New York City-born, to a Polish American Catholic father and a Jewish American mother, but raised mostly in Trenton, New Jersey, where he became a street rat and one-time pool hustler, Belinsky was known notoriously enough around the minor leagues for his night life during several seasons in the Oriole farm system. His career and life changed when the Angels picked him in a minor league draft for the 1962 season. His pre-season contract holdout and charismatic personality made him a star before he'd thrown a single pitch in major league competition.
But the no-hitter---his fourth straight win to launch his rookie season---would make his name irrevocably and, perhaps, spell the beginning of his long downfall. He would go 5-0, then 7-1, then 7-7, before finishing the 1962 season with a 10-11 won-lost record, a 3.56 earned run average, and the league lead in walks (122), the only time Belinsky ever led his league in any pitching category.
Perhaps tellingly, however, after throwing the no-hitter Belinsky also said, "If music be the food of love, by all means let the band play on." The 1962 season was a raucous one for Belinsky in that he became glittering copy for southern California sportswriters with his wit and unapologetic womanizing. "Within days of his no-hitter Belinsky would be heralded as sport's most original and engaging playboy-athlete," pitcher-turned-journalist Pat Jordan wrote in a striking 1971 Sports Illustrated profile. "His name would become synonymous with a lifestyle that was cool and slick and dazzling . . . But in time the name Belinsky would become synonymous with something else. It would become synonymous with dissipated talent."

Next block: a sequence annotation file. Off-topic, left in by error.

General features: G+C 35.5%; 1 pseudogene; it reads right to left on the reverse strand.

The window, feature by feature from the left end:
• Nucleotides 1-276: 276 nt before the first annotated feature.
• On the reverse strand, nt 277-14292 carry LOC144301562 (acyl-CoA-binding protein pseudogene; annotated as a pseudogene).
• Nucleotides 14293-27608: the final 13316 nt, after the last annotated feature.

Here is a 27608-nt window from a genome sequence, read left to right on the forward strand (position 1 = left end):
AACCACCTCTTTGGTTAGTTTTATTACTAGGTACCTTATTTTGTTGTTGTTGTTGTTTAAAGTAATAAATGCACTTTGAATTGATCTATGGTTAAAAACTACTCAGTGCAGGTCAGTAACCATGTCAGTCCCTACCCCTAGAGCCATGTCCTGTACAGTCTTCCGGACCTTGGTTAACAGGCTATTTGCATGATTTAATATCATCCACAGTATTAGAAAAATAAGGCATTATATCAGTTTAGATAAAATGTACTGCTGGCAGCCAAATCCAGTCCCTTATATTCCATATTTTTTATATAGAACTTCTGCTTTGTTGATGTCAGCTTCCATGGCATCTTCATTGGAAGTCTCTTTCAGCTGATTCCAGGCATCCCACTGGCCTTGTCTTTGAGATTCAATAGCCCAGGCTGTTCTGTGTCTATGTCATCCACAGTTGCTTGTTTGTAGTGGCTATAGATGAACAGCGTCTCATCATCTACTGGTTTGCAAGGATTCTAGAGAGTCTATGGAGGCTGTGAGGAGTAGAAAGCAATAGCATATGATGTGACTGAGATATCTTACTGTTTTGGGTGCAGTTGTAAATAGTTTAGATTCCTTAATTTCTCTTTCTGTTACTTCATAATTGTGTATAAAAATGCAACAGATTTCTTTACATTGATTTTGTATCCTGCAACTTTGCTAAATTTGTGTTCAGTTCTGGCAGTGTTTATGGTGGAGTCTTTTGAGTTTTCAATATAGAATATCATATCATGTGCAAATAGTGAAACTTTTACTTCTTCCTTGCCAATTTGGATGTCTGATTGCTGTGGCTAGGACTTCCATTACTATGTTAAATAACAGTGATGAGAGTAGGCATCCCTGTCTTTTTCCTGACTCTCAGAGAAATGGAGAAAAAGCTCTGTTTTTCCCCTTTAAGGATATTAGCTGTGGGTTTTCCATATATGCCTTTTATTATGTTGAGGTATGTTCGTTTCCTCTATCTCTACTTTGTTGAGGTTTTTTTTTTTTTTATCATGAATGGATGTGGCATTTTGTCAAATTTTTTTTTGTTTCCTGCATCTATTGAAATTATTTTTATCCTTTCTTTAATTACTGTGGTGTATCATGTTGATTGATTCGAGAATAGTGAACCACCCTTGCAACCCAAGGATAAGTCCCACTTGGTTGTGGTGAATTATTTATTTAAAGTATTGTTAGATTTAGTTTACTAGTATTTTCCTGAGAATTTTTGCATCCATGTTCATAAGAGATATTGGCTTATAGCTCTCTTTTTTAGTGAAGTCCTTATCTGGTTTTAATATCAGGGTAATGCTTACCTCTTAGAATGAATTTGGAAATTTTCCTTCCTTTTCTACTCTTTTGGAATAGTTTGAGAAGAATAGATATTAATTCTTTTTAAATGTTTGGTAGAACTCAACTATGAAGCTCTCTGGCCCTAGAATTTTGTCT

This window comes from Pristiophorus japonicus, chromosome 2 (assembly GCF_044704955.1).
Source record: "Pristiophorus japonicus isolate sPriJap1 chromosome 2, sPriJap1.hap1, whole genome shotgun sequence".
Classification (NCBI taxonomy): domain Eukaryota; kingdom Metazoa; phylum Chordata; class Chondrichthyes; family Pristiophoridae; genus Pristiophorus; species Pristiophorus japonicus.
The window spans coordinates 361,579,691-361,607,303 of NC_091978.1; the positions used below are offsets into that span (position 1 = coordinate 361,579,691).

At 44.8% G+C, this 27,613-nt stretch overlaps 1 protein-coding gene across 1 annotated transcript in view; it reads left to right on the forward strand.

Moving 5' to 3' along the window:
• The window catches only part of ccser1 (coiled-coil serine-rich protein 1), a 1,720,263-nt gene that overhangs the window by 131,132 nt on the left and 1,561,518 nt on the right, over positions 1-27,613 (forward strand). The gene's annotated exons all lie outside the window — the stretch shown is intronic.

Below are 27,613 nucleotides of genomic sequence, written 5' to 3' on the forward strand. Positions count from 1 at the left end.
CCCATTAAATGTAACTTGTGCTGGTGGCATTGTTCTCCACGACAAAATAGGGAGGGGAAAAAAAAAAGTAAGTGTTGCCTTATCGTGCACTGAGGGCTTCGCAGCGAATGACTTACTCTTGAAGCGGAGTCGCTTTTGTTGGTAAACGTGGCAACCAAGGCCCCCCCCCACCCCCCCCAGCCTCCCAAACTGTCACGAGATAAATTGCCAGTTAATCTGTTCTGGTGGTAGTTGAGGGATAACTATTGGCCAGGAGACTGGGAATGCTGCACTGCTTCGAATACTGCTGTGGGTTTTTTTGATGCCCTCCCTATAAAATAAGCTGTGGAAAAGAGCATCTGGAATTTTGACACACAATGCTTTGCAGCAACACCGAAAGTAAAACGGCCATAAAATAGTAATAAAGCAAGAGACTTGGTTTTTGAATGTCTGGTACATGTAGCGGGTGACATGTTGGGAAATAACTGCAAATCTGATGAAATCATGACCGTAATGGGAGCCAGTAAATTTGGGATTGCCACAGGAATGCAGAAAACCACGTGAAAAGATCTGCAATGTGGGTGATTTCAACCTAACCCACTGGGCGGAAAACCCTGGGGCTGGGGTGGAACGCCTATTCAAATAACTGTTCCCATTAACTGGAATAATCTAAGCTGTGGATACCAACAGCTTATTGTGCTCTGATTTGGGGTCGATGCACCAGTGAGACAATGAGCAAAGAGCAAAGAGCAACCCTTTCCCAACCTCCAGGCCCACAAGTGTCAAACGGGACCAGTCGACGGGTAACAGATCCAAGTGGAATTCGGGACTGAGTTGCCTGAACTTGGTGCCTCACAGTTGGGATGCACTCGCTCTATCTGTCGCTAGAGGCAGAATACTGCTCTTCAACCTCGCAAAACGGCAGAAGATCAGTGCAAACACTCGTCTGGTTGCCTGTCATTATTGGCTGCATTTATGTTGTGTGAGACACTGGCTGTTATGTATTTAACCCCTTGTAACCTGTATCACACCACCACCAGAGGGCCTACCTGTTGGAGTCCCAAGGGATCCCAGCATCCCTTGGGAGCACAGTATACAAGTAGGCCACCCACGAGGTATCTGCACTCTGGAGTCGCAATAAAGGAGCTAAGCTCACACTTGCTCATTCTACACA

The no-hitter was the first of eight thrown by Jewish pitchers in a decade spanning from 1962 to . The others: Sandy Koufax in 1962, 1963, 1964 and 1965; Joe Horlen in 1967; and Ken Holtzman in 1969 and 1971.
In addition to pitching the first no-hitter in Angels' history, Belinsky was also on the losing end of the first no-hitter ever pitched against the Angels—Earl Wilson's 2-0 gem at Fenway Park on June 26 of the same 1962 season. The Boston Red Sox pitcher hit a home run in that game, one of three no-hit pitchers ever to do so.
And it took the inevitable toll on the field. Belinsky fell to 1-7 in . His poor performance earned him a farming out to the Angels' minor league team in Hawaii, where he pitched his way back and finished the year with a 2-9 major league record. A game he pitched and won for the Angels in Dodger Stadium set a record of sorts; the headline the following day, in the Los Angeles Times read: "476 --Count 'Em -- See Bo Stifle Orioles."
But Belinsky was 9-7 with a career-best 2.86 ERA in August 1964 when came the incident that ended his days with the Angels: a hotel room fight with elderly Los Angeles Times sportswriter Braven Dyer. Belinsky was suspended from the Angels, then traded to the Philadelphia Phillies after the season for Costen Shockley and Rudy May. After spending a little over a season with the Phillies, in which he was used mostly as a long reliever before his release to the minor leagues, Belinsky also pitched for the Houston Astros, the Pittsburgh Pirates and the Cincinnati Reds, before his career ended in the Cincinnati minor league system in .
"What was clear," Jordan wrote, "was that Belinsky had dissipated a promising career, that people had grown tired of him, and that most of the problem could be traced to his personality. He did not have the knack of such later athletes - the Namaths, Harrelsons, and Sandersons - of cultivating his personality precisely up to, but not beyond, that point at which the public became bored with it."
Belinsky married and divorced Playboy Playmate of the Year Jo Collins, then heiress Janie Weyerhaeuser. He eventually overcame alcoholism to become first a counselor and spokesman for the alcohol abuse program he entered in Hawaii and, then, an auto agency representative in Las Vegas, Nevada. Clean, sober, and a born-again Christian ("Can you imagine," he was quoted as saying, "finding Jesus Christ in Las Vegas?"), Belinsky battled bladder cancer before his death in Las Vegas of an apparent heart attack at age 64.
Veteran sportswriter Maury Allen wrote a biography of Belinsky, Bo: Pitching and Wooing, "with the uncensored cooperation of Bo Belinsky," in 1973.